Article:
Increasing sales in a way that also increases margins is not easy for business-to-business (B2B) companies. Often business suppliers find their margins are far lower than their customer-facing counterparts. And at the 100,000-foot level, where CEOs are looking to examine the financial outcomes of their actions, B2B companies struggle to expand margins even as their sales increase.
B2B clients, unlike retail consumers, often have leverage on pricing. Many B2B clients are larger in size than their suppliers, and purchasing departments can exert substantial pressure when negotiating contracts. The ability of a B2B client to lock prices can also limit a company’s opportunities to expand margins. Inflationary pressures can compound this effect.
A disadvantage on pricing is one of the reasons many B2B suppliers find themselves stuck in the “value trap.” Feeling pressure to improve product performance by adding more and new features, B2B companies see their costs increase. But because of their clients’ leverage on pricing, they are unable to pass on the rising costs, and their margins erode.
What if you could increase margins without having to load your products and services with costly new features? You can, and the solution is overall customer satisfaction.
A Customer-Based Margin Expansion Solution
Overall customer satisfaction lends itself to many benefits that help a firm increase margins. As overall customer satisfaction increases, customers are:
- Less likely to shop for competitive offers
- Less price sensitive
- More likely to continue using existing products/services
- More likely to recommend products/services to others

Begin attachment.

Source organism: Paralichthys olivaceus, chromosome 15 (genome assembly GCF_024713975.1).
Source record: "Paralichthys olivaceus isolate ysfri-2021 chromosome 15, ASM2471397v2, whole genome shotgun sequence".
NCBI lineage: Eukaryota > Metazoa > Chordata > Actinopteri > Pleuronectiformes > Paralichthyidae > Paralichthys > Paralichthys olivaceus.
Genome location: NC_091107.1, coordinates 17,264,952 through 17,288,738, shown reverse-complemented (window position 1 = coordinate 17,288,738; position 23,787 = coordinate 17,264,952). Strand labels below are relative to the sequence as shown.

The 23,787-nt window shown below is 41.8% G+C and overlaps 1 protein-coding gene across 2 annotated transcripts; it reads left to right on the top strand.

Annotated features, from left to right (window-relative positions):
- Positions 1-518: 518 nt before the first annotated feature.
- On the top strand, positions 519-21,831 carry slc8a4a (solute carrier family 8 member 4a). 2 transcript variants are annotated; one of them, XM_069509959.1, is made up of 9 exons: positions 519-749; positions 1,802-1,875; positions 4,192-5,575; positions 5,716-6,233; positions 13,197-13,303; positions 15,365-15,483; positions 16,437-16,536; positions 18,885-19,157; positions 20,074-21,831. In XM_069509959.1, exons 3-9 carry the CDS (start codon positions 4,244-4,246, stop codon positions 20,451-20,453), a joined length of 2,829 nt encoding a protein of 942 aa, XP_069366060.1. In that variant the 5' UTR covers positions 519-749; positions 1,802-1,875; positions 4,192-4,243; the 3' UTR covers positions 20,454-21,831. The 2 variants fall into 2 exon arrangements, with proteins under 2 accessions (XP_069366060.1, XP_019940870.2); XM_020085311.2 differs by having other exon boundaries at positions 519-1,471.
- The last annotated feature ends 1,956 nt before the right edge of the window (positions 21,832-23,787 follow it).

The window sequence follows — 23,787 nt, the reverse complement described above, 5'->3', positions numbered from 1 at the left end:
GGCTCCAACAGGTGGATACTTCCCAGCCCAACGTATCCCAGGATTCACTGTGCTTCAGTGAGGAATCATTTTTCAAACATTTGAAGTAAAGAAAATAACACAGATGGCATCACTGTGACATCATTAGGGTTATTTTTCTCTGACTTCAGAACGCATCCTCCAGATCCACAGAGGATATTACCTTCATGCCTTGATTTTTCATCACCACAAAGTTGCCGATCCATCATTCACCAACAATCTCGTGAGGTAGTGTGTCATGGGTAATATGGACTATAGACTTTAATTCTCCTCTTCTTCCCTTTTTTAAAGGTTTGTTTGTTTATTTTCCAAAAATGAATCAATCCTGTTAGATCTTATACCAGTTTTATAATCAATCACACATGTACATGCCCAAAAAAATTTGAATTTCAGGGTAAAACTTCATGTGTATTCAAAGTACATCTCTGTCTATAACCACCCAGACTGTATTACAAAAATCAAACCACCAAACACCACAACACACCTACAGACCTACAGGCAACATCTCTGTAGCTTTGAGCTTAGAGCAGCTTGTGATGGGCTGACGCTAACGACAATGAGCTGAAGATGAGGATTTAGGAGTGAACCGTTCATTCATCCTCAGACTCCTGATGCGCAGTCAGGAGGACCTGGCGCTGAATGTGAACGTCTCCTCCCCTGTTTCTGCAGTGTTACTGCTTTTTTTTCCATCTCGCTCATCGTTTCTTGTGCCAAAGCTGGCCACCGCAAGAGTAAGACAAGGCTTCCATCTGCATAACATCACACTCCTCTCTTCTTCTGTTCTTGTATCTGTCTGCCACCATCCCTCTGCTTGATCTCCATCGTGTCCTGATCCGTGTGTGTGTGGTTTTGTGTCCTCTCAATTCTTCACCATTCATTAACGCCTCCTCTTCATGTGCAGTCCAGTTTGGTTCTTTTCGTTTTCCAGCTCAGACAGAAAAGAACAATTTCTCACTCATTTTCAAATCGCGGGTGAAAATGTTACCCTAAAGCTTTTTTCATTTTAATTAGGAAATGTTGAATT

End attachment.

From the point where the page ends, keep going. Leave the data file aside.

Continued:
- Less likely to file complaints or request customer service
All these outcomes reduce a business’ operating costs, lower the pressure to compete on price, and expand a company’s base of high-quality customers. As a result, a B2B firm with higher customer satisfaction is likely to experience higher margins.
While this hypothesis may seem apparent, BrandExtract research partner, CUBES®, has tested it using data specific to B2B firms and shown precisely what companies can expect to happen to margins as customer satisfaction increases.
Overall Customer Satisfaction and Margins
Using the described methodology, our team was able to answer several critical questions about the relationship between customer satisfaction and margins. In Figure 1, margins are represented in millions of dollars on the Y-axis. The X-axis shows the overall customer satisfaction scale. Key conclusions from the relationship include:
- For a company, margins are 17% lower among dissatisfied clients than clients who are somewhat satisfied.
- When clients go from “extremely dissatisfied” to “extremely satisfied,” margins nearly double from $7.4 billion to $14.8 billion.
- When clients go from “neither satisfied nor dissatisfied” to “extremely satisfied,” sales jump from $10.4 billion to $14.8 billion for the average firm in our sample, a nearly 39% margin increase.
Figure 1. Margin Expansion with Customer Satisfaction
Figure 2 shows margin expansion for a select group of firms in different B2B sectors. For Oracle Corp., the increase in margins amounts to $538 million. Margins for Boeing would increase by $1.47 billion if its customer satisfaction moved from “very satisfied” to “extremely satisfied.”
Figure 2. Margin Increase When Customers Move from "Very" to "Extremely" Satisfied
At the 100,000-foot level, B2B CEOs are responsible for delivering healthy margins and expanding them. Shareholders demand it, and company board members expect it. One of the best ways to expand margins is to focus on increasing overall customer satisfaction. As documented, overall customer satisfaction also increases sales.
The next question is, "Can increased customer satisfaction have other beneficial consequences relevant to a CEO?" Our team intends to address this in a future brief.
A Few Extra Insights
Hopefully, you can see how customer satisfaction impacts B2B margins. If you want to learn how you can increase customer satisfaction in your own branding and operations, we'd love to chat. If you want to learn more about branding and the impact of data science on your business, check out these resources: